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 A355915 Number of ways to write n as a sum of numbers of the form 2^r * 3^s, where r and s are >= 0, and no summand divides another. 2
 1, 1, 1, 1, 1, 1, 1, 1, 1, 1, 2, 1, 1, 1, 1, 1, 1, 1, 2, 1, 1, 2, 1, 1, 1, 1, 1, 1, 2, 1, 2, 1, 2, 1, 2, 1, 2, 2, 1, 1, 2, 1, 1, 2, 1, 1, 2, 1, 3, 1, 1, 1, 2, 1, 1, 1, 2, 2, 1, 1, 1, 2, 1, 1, 3, 2, 2, 1, 1, 2, 2, 1, 2, 2, 1, 2, 1, 1, 2, 1, 1, 2, 2, 1, 3, 1, 2, 2, 3, 1, 2, 1, 2, 2, 2, 1, 3, 3, 2, 1 (list; graph; refs; listen; history; text; internal format)
 OFFSET 1,11 COMMENTS It is a theorem of Erdos [Erdős] that this representation is always possible. Without the divisibility constraint the answer is A062051. See A356792 for when k first appears. LINKS Michael S. Branicky, Table of n, a(n) for n = 1..10000 Michael S. Branicky, Python Program William Lowell Putman Mathematical Competition, Number 66, 2005, Problem A-1. EXAMPLE Illustration of initial terms: 1 = 2^0 2 = 2^1 3 = 3^1 4 = 2^2 5 = 2+3 6 = 2*3 7 = 2^2+3 8 = 2^3 9 = 3^2 10 = 2^2 + 2*3 11 = 2+3^2 = 2^3+3 (this is the first time there are 2 solutions) 12 = 2^2*3 13 = 2^2+3^2 14 = 2^3+2*3 ... PROG (Python) # see linked program CROSSREFS Cf. A062051, A356792. Sequence in context: A238015 A257679 A056059 * A357900 A357732 A356428 Adjacent sequences: A355912 A355913 A355914 * A355916 A355917 A355918 KEYWORD nonn AUTHOR Michael S. Branicky and N. J. A. Sloane, Sep 21 2022 EXTENSIONS More than the usual number of terms are shown, to distinguish this from similar sequences. STATUS approved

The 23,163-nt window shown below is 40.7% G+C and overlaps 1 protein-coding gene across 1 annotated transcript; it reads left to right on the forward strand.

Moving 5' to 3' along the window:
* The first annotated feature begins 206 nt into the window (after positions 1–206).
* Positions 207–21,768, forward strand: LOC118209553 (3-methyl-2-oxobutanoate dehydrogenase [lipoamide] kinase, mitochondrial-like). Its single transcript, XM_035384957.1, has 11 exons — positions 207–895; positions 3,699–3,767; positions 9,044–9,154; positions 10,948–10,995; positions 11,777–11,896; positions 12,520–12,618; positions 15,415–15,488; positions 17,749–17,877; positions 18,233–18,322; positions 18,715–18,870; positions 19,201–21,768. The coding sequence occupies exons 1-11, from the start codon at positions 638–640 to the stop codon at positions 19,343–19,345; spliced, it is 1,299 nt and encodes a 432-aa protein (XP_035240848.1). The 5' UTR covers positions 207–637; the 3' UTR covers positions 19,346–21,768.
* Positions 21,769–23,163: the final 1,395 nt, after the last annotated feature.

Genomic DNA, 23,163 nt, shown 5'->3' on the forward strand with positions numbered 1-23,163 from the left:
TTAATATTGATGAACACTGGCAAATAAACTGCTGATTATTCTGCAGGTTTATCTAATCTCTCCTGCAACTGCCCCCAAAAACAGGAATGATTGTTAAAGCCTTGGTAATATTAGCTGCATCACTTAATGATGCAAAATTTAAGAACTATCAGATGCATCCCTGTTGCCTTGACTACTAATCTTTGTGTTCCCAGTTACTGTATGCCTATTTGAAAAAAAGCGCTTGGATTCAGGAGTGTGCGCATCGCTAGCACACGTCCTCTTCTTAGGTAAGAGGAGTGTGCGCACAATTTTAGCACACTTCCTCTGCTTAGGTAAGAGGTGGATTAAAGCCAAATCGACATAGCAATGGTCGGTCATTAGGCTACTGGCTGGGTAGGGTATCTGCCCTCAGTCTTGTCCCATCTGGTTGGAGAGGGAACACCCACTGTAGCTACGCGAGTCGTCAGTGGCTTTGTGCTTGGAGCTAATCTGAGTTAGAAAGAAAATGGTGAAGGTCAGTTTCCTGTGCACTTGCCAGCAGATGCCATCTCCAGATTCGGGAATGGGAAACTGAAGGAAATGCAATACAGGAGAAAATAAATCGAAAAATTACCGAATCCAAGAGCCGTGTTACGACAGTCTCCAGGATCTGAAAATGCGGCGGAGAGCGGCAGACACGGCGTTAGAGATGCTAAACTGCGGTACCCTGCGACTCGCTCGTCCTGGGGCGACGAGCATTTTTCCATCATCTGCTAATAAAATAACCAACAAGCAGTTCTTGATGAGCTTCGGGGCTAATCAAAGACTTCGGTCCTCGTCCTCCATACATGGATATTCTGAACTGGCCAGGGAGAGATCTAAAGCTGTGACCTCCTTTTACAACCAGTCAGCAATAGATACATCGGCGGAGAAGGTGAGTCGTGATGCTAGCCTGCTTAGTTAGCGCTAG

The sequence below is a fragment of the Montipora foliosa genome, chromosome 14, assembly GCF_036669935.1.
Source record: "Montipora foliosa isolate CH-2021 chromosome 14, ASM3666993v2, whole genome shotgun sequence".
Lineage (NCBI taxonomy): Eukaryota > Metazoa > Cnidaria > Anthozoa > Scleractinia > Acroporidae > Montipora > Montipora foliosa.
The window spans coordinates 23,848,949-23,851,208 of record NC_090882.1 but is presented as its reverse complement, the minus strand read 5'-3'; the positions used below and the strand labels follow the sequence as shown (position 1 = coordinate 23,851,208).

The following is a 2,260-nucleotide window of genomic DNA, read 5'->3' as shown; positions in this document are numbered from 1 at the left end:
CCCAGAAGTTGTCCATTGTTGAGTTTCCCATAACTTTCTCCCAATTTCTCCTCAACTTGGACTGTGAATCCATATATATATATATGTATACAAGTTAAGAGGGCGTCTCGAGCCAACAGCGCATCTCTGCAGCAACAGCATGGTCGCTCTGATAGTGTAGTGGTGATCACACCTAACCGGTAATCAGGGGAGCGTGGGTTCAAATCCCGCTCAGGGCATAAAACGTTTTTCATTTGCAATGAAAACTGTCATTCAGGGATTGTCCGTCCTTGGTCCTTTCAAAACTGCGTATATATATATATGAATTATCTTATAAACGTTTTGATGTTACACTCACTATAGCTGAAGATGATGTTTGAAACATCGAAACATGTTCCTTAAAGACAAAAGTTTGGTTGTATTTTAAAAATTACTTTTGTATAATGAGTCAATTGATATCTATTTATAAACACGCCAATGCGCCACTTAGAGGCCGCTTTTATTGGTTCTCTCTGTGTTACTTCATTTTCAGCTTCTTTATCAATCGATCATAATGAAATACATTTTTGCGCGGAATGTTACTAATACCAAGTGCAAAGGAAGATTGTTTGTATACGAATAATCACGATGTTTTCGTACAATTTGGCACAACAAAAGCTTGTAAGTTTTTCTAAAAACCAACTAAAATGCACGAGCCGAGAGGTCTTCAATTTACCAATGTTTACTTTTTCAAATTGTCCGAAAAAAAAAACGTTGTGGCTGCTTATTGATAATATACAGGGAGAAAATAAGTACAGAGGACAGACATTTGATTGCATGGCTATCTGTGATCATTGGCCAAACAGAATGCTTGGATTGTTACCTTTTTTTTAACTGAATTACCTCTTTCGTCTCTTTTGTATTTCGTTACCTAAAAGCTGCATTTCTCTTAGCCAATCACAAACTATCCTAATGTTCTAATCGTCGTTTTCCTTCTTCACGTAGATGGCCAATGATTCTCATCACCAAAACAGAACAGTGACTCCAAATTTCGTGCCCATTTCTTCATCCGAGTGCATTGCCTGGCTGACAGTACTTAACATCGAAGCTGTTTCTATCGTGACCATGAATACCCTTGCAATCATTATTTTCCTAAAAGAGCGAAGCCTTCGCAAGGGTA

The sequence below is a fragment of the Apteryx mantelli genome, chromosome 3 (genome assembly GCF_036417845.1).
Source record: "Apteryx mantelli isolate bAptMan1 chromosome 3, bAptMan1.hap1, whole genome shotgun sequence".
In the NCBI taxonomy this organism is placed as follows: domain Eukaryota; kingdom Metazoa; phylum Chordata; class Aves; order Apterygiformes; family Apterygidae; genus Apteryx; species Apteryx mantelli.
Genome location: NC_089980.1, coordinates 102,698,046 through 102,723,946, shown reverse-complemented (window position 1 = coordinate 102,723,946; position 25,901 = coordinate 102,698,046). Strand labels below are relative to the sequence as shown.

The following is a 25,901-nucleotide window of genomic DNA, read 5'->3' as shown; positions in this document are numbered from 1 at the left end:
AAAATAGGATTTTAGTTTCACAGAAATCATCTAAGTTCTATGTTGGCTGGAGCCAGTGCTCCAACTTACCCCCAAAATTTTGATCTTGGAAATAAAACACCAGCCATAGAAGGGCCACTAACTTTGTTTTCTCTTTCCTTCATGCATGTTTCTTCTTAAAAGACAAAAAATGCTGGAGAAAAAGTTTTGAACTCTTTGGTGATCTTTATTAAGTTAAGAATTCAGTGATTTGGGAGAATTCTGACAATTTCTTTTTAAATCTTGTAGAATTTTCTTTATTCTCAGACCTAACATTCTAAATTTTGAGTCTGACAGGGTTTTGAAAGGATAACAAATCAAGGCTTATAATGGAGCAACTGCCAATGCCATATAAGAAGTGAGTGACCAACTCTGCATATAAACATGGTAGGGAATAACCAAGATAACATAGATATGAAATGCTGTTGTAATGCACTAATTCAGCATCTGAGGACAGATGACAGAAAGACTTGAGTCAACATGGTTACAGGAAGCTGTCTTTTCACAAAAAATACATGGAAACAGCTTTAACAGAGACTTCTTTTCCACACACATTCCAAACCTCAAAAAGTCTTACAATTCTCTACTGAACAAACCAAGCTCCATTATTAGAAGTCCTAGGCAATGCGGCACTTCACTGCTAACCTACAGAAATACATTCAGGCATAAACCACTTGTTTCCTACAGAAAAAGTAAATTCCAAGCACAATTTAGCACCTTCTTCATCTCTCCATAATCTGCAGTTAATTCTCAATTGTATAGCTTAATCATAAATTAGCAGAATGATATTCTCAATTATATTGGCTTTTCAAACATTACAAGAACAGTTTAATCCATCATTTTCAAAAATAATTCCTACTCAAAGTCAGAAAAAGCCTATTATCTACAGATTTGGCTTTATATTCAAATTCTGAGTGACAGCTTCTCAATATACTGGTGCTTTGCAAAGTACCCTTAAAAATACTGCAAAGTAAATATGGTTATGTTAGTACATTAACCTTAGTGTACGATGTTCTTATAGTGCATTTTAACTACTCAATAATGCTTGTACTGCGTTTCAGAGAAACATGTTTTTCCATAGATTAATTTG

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Last modified September 23 19:57 EDT 2023. Contains 365554 sequences. (Running on oeis4.)